“Just because we think something doesn’t make it true.” The meaning we give to our experiences determines everything – especially how we feel, think and behave. Exploring these meanings in therapy can help you move forward from painful experiences and empower you with strength, purpose and hope.
Areas of Expertise
Post-Traumatic Stress Disorder (PTSD) and Complex Trauma
I understand that many patients with a history of trauma may feel anxious or fearful about the idea of reliving experiences that have caused so much suffering and distress. However, once treatment has started, the positive benefits of therapy will quickly outweigh the distress these memories cause on a day-to-day basis when left untreated. I also want to reassure you that I will do my utmost to help you feel safe and supported in sessions and ensure that therapy progresses at a pace you feel comfortable with.
Much of my clinical work is dedicated to helping people overcome trauma, and I’ve witnessed how therapy can support patients in making incredible recoveries. I use evidence-based approaches for treating trauma, such as Eye Movement Desensitisation and Reprocessing (EMDR) and Trauma-Focused Cognitive Behavioural Therapy. These trauma-focused treatments help people process traumatic memories and move on from the distress they’ve caused. I’m passionate about helping people address the often traumatic roots of their present distress and find that a trauma-centred approach is particularly effective in helping people with chronic mental health difficulties.
Anxiety Disorders and OCD
“Our anxiety does not come from thinking about the future, but from wanting to control it”. – Kahlil Gibran.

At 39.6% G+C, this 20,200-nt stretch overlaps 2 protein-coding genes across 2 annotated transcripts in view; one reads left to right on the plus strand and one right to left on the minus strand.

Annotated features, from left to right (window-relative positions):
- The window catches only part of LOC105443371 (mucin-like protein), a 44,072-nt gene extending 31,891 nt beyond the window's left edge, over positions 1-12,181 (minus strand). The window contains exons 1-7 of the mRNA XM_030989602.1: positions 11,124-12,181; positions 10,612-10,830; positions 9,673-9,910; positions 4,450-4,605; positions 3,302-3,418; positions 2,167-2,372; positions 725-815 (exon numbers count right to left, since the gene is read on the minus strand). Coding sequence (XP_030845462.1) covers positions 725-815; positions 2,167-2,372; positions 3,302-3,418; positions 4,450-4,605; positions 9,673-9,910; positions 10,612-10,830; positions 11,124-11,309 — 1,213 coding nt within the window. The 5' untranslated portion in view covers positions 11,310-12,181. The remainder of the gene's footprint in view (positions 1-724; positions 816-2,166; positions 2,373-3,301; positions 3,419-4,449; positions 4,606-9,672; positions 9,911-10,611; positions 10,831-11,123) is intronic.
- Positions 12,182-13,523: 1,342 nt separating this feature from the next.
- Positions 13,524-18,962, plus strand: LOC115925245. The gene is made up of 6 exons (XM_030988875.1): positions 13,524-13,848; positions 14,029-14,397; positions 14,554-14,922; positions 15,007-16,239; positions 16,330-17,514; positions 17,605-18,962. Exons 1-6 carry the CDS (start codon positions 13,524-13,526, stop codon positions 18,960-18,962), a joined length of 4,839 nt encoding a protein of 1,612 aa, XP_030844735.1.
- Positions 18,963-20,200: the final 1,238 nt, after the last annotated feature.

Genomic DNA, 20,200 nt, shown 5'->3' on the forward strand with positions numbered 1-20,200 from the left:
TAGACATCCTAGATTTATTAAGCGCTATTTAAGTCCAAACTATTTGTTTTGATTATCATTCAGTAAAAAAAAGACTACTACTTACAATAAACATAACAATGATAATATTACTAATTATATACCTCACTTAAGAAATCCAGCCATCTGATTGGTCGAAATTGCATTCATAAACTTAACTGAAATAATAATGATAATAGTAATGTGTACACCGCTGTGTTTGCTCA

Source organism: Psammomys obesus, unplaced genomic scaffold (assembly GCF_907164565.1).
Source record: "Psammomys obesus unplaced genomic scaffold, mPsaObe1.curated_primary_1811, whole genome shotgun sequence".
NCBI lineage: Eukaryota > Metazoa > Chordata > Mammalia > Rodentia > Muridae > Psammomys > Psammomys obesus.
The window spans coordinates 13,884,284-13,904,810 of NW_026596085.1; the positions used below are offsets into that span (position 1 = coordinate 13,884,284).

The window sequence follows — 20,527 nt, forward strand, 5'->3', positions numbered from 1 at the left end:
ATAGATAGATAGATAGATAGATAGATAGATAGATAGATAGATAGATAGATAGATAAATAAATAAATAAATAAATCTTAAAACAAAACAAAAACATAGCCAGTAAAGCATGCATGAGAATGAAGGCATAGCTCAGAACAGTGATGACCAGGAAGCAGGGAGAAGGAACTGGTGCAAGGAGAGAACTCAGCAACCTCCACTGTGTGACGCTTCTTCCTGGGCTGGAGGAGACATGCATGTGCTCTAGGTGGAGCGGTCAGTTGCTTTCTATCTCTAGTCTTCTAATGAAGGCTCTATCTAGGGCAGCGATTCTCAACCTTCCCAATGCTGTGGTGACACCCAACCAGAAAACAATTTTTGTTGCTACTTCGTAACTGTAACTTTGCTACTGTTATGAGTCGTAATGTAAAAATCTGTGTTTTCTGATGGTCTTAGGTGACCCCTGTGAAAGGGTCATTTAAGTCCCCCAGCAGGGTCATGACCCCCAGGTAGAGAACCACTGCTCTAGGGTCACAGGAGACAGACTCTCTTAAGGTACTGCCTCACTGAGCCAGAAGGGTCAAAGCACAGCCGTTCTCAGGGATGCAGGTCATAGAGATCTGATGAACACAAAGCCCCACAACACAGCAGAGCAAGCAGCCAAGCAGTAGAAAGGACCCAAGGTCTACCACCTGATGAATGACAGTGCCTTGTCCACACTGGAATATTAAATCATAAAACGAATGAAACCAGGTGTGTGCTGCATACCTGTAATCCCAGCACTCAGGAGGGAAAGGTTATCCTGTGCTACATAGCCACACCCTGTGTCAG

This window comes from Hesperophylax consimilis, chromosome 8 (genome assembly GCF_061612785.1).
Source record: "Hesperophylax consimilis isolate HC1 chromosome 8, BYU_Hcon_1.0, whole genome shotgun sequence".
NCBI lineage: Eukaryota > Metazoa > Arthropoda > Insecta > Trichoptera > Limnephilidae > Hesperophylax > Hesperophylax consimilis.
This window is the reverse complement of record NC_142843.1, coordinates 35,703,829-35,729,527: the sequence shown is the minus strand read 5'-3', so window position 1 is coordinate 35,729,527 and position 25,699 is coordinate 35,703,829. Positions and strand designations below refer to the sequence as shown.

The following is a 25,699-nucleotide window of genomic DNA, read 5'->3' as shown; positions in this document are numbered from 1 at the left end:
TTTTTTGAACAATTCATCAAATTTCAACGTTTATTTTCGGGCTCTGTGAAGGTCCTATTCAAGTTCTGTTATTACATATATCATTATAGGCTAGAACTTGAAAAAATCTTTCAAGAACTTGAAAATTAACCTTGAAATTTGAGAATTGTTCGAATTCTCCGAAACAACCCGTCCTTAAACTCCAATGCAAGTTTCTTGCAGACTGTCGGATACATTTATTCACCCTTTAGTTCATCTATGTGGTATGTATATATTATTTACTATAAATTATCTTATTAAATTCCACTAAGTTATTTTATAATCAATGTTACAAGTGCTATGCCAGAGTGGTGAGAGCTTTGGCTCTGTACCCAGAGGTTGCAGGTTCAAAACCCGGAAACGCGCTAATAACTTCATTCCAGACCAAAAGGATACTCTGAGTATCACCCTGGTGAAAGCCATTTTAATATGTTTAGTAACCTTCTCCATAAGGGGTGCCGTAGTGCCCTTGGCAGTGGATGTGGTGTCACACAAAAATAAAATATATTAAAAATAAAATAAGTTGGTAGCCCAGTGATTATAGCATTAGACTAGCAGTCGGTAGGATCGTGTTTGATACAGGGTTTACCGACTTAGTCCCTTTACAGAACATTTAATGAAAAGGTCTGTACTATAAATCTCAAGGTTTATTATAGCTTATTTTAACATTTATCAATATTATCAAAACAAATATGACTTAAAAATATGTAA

I have considerable experience treating a wide range of anxiety disorders, including generalised anxiety, social anxiety, panic attacks, different types of phobias, and obsessive-compulsive disorder (OCD). I completed my Master’s dissertation at the Oxford Centre for Anxiety Disorders and Trauma. I also worked as an assistant psychologist at the Centre for Anxiety Disorders and Trauma in London. My experiences provided valuable insights into the complex factors contributing to anxiety disorders and highlighted how important it is for my patients to understand how the factors that maintain their anxiety can be addressed in tangible ways. My approach to treating anxiety typically begins with psychoeducation and integrates cognitive behavioural therapy (CBT) with compassion-focused techniques, which results in consistent and long-lasting benefits. For patients with OCD, the evidence-based CBT approach is particularly beneficial because it involves gradual exposure to the things they fear most within a safe and supportive therapy environment.
We all experience low moods or dips in our productivity and motivation sometimes. Usually, we can shake ourselves out of these low periods, but sometimes, it can be challenging to find the motivation to do so. At these times, we can often get stuck in our heads, and we might find ourselves feeling hopeless or thinking that we’re not good enough. We can lose a sense of time and purpose, and each day fades into the next without a routine to structure it. Over time, depression can alter how we see ourselves and become more severe, as negative thinking patterns and unhealthy behaviour become more entrenched. While it’s common to retreat from the world and isolate ourselves when we feel like this, I want you to know that help is available, and you can access many effective strategies for treating depression.